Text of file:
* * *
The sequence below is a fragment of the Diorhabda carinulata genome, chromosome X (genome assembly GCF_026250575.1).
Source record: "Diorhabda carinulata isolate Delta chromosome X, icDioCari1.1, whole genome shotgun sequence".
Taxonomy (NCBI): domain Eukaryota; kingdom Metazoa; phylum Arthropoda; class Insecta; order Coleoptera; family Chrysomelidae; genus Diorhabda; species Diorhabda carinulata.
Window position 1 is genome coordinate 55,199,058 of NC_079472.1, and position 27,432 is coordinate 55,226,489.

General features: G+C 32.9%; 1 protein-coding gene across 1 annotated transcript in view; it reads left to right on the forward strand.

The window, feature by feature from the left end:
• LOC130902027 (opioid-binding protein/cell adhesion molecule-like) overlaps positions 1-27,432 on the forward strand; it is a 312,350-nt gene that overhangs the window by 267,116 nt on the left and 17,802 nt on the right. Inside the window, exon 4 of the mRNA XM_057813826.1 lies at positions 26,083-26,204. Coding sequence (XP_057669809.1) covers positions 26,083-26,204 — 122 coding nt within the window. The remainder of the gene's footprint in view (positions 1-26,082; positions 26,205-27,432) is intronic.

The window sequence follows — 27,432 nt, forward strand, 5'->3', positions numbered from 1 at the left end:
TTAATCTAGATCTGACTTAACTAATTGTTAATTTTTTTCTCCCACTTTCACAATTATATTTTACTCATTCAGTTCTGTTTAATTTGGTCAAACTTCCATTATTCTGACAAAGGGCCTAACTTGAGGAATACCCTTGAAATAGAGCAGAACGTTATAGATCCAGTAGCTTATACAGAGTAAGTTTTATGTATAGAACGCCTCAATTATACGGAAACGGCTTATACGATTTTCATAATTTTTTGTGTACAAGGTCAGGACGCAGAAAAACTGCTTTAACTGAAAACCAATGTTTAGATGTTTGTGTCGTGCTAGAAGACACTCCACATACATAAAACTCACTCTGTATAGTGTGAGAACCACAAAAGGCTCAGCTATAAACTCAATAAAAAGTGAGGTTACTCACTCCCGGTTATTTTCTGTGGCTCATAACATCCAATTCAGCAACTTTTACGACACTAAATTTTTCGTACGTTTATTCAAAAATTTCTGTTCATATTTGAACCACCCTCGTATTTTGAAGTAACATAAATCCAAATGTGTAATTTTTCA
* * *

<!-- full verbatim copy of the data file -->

The sequence below is a fragment of the Diorhabda carinulata genome, chromosome X (genome assembly GCF_026250575.1).
Source record: "Diorhabda carinulata isolate Delta chromosome X, icDioCari1.1, whole genome shotgun sequence".
Taxonomy (NCBI): domain Eukaryota; kingdom Metazoa; phylum Arthropoda; class Insecta; order Coleoptera; family Chrysomelidae; genus Diorhabda; species Diorhabda carinulata.
Window position 1 is genome coordinate 55,199,058 of NC_079472.1, and position 27,432 is coordinate 55,226,489.

General features: G+C 32.9%; 1 protein-coding gene across 1 annotated transcript in view; it reads left to right on the forward strand.

The window, feature by feature from the left end:
• LOC130902027 (opioid-binding protein/cell adhesion molecule-like) overlaps positions 1-27,432 on the forward strand; it is a 312,350-nt gene that overhangs the window by 267,116 nt on the left and 17,802 nt on the right. Inside the window, exon 4 of the mRNA XM_057813826.1 lies at positions 26,083-26,204. Coding sequence (XP_057669809.1) covers positions 26,083-26,204 — 122 coding nt within the window. The remainder of the gene's footprint in view (positions 1-26,082; positions 26,205-27,432) is intronic.

The window sequence follows — 27,432 nt, forward strand, 5'->3', positions numbered from 1 at the left end:
TTAATCTAGATCTGACTTAACTAATTGTTAATTTTTTTCTCCCACTTTCACAATTATATTTTACTCATTCAGTTCTGTTTAATTTGGTCAAACTTCCATTATTCTGACAAAGGGCCTAACTTGAGGAATACCCTTGAAATAGAGCAGAACGTTATAGATCCAGTAGCTTATACAGAGTAAGTTTTATGTATAGAACGCCTCAATTATACGGAAACGGCTTATACGATTTTCATAATTTTTTGTGTACAAGGTCAGGACGCAGAAAAACTGCTTTAACTGAAAACCAATGTTTAGATGTTTGTGTCGTGCTAGAAGACACTCCACATACATAAAACTCACTCTGTATAGTGTGAGAACCACAAAAGGCTCAGCTATAAACTCAATAAAAAGTGAGGTTACTCACTCCCGGTTATTTTCTGTGGCTCATAACATCCAATTCAGCAACTTTTACGACACTAAATTTTTCGTACGTTTATTCAAAAATTTCTGTTCATATTTGAACCACCCTCGTATTTTGAAGTAACATAAATCCAAATGTGTAATTTTTCA